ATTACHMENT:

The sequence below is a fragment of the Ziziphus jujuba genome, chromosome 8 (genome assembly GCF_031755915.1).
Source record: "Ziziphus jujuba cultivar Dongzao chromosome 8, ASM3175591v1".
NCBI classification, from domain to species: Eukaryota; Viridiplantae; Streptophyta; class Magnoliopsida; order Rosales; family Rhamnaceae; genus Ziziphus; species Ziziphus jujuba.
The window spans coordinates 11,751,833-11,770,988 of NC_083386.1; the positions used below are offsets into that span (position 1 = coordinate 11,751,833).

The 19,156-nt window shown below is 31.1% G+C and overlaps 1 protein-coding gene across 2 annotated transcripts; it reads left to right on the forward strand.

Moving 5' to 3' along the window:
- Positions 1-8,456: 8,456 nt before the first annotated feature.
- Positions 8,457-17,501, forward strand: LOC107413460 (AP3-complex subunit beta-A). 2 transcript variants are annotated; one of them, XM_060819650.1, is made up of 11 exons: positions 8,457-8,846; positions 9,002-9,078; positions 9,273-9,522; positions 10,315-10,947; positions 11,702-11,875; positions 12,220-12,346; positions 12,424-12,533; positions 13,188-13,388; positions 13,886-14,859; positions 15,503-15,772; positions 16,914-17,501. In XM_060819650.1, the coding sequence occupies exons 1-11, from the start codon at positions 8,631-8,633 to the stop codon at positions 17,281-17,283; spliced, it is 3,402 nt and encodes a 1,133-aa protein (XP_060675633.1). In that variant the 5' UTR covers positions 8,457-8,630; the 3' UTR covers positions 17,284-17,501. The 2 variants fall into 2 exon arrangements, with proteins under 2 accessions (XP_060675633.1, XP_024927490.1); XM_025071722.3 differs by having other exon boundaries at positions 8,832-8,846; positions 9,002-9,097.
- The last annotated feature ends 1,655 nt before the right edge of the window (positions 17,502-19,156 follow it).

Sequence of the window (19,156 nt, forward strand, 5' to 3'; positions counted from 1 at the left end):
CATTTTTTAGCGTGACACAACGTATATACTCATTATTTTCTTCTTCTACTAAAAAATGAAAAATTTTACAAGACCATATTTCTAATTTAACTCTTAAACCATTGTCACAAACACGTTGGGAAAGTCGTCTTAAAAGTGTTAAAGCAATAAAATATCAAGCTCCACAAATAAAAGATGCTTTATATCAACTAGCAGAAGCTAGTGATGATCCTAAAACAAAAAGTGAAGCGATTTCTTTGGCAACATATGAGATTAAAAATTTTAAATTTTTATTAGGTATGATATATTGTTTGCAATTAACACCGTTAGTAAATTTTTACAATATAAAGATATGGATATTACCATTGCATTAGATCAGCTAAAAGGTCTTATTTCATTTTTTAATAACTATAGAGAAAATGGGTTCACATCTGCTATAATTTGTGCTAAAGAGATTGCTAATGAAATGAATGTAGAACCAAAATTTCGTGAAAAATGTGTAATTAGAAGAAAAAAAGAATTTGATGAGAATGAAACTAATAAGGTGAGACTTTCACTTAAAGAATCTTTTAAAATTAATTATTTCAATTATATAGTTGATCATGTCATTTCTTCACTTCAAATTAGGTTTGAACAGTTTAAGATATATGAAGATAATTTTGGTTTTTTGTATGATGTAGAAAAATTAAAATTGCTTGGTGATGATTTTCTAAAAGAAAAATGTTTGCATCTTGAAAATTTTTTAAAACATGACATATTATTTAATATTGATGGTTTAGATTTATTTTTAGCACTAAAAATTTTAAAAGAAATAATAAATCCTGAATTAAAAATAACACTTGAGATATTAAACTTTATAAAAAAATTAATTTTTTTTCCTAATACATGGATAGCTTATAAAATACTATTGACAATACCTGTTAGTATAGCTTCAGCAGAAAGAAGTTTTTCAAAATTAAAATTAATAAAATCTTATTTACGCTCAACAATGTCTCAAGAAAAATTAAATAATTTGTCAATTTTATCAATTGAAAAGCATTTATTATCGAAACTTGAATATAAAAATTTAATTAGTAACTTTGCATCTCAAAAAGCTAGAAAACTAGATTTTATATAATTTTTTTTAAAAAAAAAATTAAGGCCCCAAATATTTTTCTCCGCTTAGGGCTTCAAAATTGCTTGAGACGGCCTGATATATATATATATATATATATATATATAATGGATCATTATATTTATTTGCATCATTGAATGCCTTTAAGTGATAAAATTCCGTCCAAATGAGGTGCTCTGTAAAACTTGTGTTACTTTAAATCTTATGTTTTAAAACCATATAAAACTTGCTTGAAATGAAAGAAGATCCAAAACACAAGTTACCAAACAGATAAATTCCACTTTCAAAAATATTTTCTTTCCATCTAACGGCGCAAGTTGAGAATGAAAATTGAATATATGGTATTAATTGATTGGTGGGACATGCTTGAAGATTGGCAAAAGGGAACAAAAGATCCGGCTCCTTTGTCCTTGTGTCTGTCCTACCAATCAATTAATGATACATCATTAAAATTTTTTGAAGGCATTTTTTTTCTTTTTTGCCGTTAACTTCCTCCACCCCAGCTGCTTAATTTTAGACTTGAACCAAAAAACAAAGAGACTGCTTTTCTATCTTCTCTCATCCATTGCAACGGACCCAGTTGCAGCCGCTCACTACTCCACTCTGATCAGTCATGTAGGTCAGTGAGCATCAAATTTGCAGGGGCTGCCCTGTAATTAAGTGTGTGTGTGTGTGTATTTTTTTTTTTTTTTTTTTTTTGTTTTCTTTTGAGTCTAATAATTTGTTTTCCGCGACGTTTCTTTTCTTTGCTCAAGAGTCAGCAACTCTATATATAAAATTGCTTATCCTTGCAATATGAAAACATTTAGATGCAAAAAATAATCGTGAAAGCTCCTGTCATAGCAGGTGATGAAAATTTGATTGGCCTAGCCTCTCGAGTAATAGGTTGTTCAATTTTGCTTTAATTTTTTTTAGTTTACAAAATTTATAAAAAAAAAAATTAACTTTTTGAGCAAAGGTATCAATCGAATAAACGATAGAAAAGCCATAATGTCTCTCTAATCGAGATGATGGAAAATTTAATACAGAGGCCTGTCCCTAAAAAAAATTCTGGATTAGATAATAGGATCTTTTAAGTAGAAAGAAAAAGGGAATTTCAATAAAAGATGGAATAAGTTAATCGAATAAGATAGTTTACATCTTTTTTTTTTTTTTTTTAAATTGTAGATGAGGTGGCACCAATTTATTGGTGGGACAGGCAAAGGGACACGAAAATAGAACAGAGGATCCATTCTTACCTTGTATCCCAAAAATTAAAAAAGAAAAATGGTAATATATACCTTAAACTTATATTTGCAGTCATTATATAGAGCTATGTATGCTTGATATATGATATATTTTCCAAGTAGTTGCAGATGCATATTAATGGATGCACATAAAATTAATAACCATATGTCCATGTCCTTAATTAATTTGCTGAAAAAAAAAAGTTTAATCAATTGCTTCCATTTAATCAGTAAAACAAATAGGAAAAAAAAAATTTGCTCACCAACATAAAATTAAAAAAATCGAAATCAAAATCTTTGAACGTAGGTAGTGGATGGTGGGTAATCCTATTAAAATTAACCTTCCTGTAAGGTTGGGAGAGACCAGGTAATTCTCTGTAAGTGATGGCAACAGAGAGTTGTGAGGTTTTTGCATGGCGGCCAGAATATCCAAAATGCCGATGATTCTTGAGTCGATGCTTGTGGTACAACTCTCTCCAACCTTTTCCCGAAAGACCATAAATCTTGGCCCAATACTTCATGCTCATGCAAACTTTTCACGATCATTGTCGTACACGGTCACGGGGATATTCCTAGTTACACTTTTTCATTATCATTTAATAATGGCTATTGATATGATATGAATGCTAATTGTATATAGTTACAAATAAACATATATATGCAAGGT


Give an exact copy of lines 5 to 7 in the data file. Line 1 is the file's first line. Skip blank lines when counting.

The 19,156-nt window shown below is 31.1% G+C and overlaps 1 protein-coding gene across 2 annotated transcripts; it reads left to right on the forward strand.

Moving 5' to 3' along the window:
- Positions 1-8,456: 8,456 nt before the first annotated feature.